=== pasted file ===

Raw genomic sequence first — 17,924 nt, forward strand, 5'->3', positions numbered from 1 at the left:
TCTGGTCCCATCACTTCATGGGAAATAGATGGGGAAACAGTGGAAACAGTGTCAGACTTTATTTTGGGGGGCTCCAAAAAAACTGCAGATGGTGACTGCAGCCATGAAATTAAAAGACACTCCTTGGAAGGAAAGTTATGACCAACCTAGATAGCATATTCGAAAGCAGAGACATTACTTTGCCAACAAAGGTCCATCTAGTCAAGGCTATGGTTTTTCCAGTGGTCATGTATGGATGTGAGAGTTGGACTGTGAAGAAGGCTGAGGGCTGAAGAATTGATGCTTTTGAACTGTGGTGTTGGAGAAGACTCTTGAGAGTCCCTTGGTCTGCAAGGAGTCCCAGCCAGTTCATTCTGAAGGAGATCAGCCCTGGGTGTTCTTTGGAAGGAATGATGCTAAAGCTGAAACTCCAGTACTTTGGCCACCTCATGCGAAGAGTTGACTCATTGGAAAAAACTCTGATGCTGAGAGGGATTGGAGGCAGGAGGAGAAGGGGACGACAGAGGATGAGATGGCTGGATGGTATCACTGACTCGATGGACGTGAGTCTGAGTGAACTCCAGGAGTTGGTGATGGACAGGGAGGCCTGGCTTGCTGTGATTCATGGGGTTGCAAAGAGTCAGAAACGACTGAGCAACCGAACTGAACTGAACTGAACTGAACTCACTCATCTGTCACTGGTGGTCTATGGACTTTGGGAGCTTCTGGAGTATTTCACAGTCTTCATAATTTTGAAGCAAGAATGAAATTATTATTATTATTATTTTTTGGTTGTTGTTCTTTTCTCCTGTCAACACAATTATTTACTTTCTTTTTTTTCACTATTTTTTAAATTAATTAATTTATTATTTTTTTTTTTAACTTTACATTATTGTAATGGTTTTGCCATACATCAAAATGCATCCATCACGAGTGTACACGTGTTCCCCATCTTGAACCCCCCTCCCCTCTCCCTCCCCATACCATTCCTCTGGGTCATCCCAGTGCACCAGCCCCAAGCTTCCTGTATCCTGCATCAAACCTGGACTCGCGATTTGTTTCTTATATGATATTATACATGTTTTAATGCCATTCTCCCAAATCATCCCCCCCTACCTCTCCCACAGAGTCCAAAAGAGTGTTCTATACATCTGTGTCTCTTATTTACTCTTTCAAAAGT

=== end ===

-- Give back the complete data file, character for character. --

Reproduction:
Raw genomic sequence first — 17,924 nt, forward strand, 5'->3', positions numbered from 1 at the left:
TCTGGTCCCATCACTTCATGGGAAATAGATGGGGAAACAGTGGAAACAGTGTCAGACTTTATTTTGGGGGGCTCCAAAAAAACTGCAGATGGTGACTGCAGCCATGAAATTAAAAGACACTCCTTGGAAGGAAAGTTATGACCAACCTAGATAGCATATTCGAAAGCAGAGACATTACTTTGCCAACAAAGGTCCATCTAGTCAAGGCTATGGTTTTTCCAGTGGTCATGTATGGATGTGAGAGTTGGACTGTGAAGAAGGCTGAGGGCTGAAGAATTGATGCTTTTGAACTGTGGTGTTGGAGAAGACTCTTGAGAGTCCCTTGGTCTGCAAGGAGTCCCAGCCAGTTCATTCTGAAGGAGATCAGCCCTGGGTGTTCTTTGGAAGGAATGATGCTAAAGCTGAAACTCCAGTACTTTGGCCACCTCATGCGAAGAGTTGACTCATTGGAAAAAACTCTGATGCTGAGAGGGATTGGAGGCAGGAGGAGAAGGGGACGACAGAGGATGAGATGGCTGGATGGTATCACTGACTCGATGGACGTGAGTCTGAGTGAACTCCAGGAGTTGGTGATGGACAGGGAGGCCTGGCTTGCTGTGATTCATGGGGTTGCAAAGAGTCAGAAACGACTGAGCAACCGAACTGAACTGAACTGAACTGAACTCACTCATCTGTCACTGGTGGTCTATGGACTTTGGGAGCTTCTGGAGTATTTCACAGTCTTCATAATTTTGAAGCAAGAATGAAATTATTATTATTATTATTTTTTGGTTGTTGTTCTTTTCTCCTGTCAACACAATTATTTACTTTCTTTTTTTTCACTATTTTTTAAATTAATTAATTTATTATTTTTTTTTTTAACTTTACATTATTGTAATGGTTTTGCCATACATCAAAATGCATCCATCACGAGTGTACACGTGTTCCCCATCTTGAACCCCCCTCCCCTCTCCCTCCCCATACCATTCCTCTGGGTCATCCCAGTGCACCAGCCCCAAGCTTCCTGTATCCTGCATCAAACCTGGACTCGCGATTTGTTTCTTATATGATATTATACATGTTTTAATGCCATTCTCCCAAATCATCCCCCCCTACCTCTCCCACAGAGTCCAAAAGAGTGTTCTATACATCTGTGTCTCTTATTTACTCTTTCAAAAGT